Who Was Casanova?
... I have always loved and done all that I could to be loved. I was born for the opposite sex. All of my life I was the victim of my senses. I have delighted in going astray. Cultivating pleasure was always the chief business of my life ...
Was Giacomo Girolama Casanova the world's greatest lover? A egocentric womanizer? Or an enlightened renaissance man? His fascinating and complex life holds no clear answers.
He pursued several careers during his lifetime, including priest, soldier, violinist, spy, entrepreneur, businessman, Homeric translator, novelist, and librarian. His (by his own count, 122) sexual conquests included one of his own (illegitimate) daughters. He traveled extensively throughout Europe -- at times by choice, occasionally by necessity -- in search of women, employment, stature, and in flight from the law. And he died, lonely and poor, in a castle in Bohemia.
Casanova was born in Venice on April 2, 1725. His parents were actors - a lowly profession -- who were frequently not around; he was raised primarily by his maternal grandmother. A weak child, he endured chronic nosebleeds, a misery he later said was healed by magic.
When Casanova was eight his father Gaetano died, leaving his mother a widow at 25. The following year, in 1734, he was sent to Padua to study with a Dr. Gozzi. Gozzi's younger sister Bettina became his first love.
Casanova turned out to have a robust intellect; although he lived primarily in Venice, he continued his education at the University of Padua. At the age of 17 he received a degree in civil and canon law and decided to pursue a career in the church. He was assigned a place at the seminary at San Cipriano, but was promptly expelled. He became an assistant to Giacomo da Riva, the "governor of the galleys" in Corfu, but left by March of 1743.
Casanova found himself in the right place at the right time; fortuitously, he saved the life of Matteo Bragadin, one of the richest and most powerful men in Venice. The indebted Bragadin embraced Casanova -- and gave him housing, his own gondola and a steady income. In Venice, Casanova met and fell in love with the supposed castrato soprano Bellino. But ultimately, he rejected the affiliation.
In 1749, at Cesena in northern Italy, Casanova met the lovely and enigmatic French adventuress, Henriette. He was mesmerized: "People who believe that a woman is not enough to make a man equally happy all the twenty-four hours of a day have never known a Henriette," he would write. When she left him he was inspired to compare love to an incurable illness and a divine monster.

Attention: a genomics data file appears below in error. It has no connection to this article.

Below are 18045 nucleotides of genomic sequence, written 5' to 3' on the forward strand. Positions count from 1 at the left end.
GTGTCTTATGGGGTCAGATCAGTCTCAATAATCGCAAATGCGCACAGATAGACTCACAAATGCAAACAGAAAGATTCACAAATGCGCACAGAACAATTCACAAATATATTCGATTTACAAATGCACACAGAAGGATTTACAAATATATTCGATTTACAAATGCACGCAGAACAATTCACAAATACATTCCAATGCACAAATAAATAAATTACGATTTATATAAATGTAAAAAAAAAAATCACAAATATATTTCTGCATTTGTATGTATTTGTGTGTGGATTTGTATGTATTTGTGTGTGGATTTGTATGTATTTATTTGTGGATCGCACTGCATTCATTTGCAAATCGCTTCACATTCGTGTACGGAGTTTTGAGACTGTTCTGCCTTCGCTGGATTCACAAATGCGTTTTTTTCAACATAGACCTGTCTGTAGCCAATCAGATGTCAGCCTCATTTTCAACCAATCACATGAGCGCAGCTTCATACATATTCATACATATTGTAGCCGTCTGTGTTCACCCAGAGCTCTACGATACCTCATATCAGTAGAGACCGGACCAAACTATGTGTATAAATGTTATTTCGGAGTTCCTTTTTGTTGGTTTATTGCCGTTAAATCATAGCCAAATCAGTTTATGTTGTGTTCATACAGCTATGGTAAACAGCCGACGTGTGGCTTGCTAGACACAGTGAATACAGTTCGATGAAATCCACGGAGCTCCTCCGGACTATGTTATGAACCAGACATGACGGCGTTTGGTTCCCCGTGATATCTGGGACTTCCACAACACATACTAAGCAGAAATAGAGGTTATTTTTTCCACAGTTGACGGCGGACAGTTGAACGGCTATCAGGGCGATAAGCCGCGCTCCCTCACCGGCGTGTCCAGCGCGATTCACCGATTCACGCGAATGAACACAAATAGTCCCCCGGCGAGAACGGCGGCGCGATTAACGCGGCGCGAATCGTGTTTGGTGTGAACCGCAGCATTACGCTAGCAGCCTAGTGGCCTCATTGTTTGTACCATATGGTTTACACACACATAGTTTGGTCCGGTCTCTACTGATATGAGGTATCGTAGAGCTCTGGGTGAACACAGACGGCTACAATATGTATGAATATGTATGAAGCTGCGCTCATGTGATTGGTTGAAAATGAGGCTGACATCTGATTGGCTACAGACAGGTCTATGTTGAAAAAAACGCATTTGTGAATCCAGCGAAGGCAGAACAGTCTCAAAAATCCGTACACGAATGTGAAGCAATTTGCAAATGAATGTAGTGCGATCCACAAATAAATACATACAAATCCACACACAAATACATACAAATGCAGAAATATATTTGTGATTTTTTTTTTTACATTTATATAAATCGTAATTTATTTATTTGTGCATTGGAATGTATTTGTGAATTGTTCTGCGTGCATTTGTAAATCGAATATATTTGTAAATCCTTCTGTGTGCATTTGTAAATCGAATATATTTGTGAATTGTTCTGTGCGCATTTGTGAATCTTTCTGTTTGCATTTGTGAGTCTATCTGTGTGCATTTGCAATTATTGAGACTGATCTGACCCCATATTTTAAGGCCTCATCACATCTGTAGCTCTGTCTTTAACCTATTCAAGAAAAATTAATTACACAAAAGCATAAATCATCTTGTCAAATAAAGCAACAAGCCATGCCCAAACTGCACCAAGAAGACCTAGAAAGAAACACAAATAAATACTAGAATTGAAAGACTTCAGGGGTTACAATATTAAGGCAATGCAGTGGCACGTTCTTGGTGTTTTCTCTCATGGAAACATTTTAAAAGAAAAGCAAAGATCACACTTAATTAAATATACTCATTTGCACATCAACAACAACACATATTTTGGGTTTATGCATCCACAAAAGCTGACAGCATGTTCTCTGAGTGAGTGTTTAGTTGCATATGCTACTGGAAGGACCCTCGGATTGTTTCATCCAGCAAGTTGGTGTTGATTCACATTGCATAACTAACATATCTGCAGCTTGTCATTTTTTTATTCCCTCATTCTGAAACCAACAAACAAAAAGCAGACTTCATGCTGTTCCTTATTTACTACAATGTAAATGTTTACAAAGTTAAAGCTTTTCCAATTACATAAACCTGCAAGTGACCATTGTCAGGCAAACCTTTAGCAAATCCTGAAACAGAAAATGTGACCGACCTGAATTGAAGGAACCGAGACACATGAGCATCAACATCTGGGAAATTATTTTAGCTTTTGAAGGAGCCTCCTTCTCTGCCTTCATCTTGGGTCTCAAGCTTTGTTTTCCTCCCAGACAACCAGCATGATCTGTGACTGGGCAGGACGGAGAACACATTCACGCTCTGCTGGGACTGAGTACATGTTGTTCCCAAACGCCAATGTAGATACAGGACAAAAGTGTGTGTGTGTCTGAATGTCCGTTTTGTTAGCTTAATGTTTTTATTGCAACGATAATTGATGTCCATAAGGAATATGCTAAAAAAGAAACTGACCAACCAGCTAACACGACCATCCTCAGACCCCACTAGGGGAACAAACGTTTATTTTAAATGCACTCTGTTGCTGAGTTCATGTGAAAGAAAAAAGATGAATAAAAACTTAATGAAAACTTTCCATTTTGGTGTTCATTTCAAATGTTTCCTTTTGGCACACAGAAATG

in 1755 Casanova was incarcerated for depravity and blasphemy. Although no prisoner had ever before escaped from the infamous Leads Prison in the Doge's Palace in Venice, after serving little more than a year of a five-year sentence, the resourceful Italian became the first to do so. He fled to Paris, participated in the creation of the French state lottery and found himself, once again, wealthy and fêted.
In 1761, in Naples, Casanova proposed marriage to the seventeen-year-old mistress of the impotent Duke of Matalone. But Casanova would discover that his beloved's mother was Donna Lucrezia, with whom he had had an affair in 1744. Leonilda was actually his daughter. Characteristically, though he stopped short of marriage, he does still manage to bed both mother and daughter.
Casanova continued to travel throughout Europe. He worked on various literary projects and explored politics. He did some spying on the confidential activities of the populace for the Venetian Inquisition. In 1765 he visited Moscow and met Catherine the Great. In Warsaw he attracted the interest of King Stanislas Poniatowski, but his involvement in a duel (over an actress) forced him to leave the country.
By 1785 he finally and reluctantly settled in Dux, Bohemia (now the Czech Republic), where he worked as a librarian for the wealthy Count Josef Karl Emmanuel von Waldstein. Impoverished but inspired, he set about writing his now famous, 12-volume memoir, History of My Life. It would not be published in full until 1966.
In April of 1798 he fell ill with a urinary tract infection and died the following June. What was described by biographer Lydia Flem as the "perpetual carnival of his life,'' had at last come to an end.
History of My Life chronicles an action-packed lifetime of sublime sexual conquests, lightly glued together with contemporary anecdote, social vignettes and local color. Its language is a triumph of richly crafted French prose (we know its author worked and reworked his narrative), which was first rendered into excellently apt English by Willard Trask in the 1960s. It is vital, sharp, racy but mercifully discreet -- no Anglo-Saxon four-letter words but only "conquests," "combats, "pleasures" and "crimes" committed in the name of "love." The pace never flags -- for all of the customary repetitiveness of Casanova's sexual exploits, this is a grippingly good read.
-- Los Angeles Times Sunday Book Review, Lisa Jardine